The 3 Steps to Talent Optimization

Grow & Retain

First of all, what is Talent Optimization?

I get asked this question often and usually by individuals who confuse it with the function of talent development or talent management within their organization.

My definition of Talent Optimization is simply the alignment between the business strategy and the plan for your most important organizational asset, your talent.

It involves three critical steps:

  1. Start with your business strategy and assess its impacts on your talent needs.

The business strategy needs to be at the core of talent optimization.  The business strategy has to drive the desired organization talent outcomes.  Every talent initiative your organization develops, sponsors and participates in must be steered directly from where the business wants to go.  Without this alignment back to your business strategy your organization is simply wasting its time, efforts and money for initiatives that aren’t supporting what is important to your organization’s success.  So many companies have invested heavily in talent focused programs and initiatives over the years which look great…..but many times when I ask them why the created the program they aren’t able to align the purpose of their high visibility programs back to the business strategy.  Simply put, these companies have spent lots of money on “window dressings” and failed to focus their investments into ones that will shape their organization’s talent to where it needs to go.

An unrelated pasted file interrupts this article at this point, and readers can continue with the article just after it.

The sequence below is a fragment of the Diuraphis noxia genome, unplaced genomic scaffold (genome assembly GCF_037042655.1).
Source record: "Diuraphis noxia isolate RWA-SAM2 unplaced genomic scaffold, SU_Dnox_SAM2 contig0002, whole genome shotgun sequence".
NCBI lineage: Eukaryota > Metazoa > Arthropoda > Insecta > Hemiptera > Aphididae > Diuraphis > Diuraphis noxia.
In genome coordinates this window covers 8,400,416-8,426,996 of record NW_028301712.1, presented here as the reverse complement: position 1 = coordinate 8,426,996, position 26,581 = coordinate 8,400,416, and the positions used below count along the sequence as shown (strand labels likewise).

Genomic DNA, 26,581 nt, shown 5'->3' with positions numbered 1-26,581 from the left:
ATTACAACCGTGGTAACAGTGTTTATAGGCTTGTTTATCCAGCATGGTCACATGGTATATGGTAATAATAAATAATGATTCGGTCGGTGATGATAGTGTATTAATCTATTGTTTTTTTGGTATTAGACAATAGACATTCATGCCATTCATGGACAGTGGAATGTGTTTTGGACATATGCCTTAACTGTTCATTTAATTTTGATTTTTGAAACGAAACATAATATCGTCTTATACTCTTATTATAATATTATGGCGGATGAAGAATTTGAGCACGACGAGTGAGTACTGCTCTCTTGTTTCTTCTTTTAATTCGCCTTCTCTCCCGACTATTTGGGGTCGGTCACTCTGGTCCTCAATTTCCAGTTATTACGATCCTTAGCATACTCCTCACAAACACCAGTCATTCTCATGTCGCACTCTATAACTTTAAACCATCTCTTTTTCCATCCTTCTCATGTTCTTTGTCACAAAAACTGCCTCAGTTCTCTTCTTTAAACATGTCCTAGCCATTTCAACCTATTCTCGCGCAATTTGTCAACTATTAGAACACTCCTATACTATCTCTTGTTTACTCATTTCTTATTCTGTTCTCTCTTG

1. Assess your current talent to effectively understand current skills and capabilities.

Similar to analyzing the value of an organization’s asset, understanding your organization’s own talent and their capabilities is another critical factor within talent optimization.  Companies need to properly gauge their own talent’s skills, abilities, and limitations to effectively understand the gaps between their current talent and the desired skills and abilities needed to successfully achieve their business strategy and goals.  Very few companies are able to do this successfully.  Most companies understand the skills and competencies needed within each role but fail to understand the full capabilities and experiences of the talent working within that role.  Companies recruit and hire simply to fill their roles and fail to recognize the other skills, abilities and experiences of the new hire beyond the requirements the role.  There are so many great tools and technologies available for organizations to gain a better understanding of their talent which is essential to building an effective organization talent strategy and plan.

  1. Move, develop and recruit talent successfully to meet the organizational needs and goals.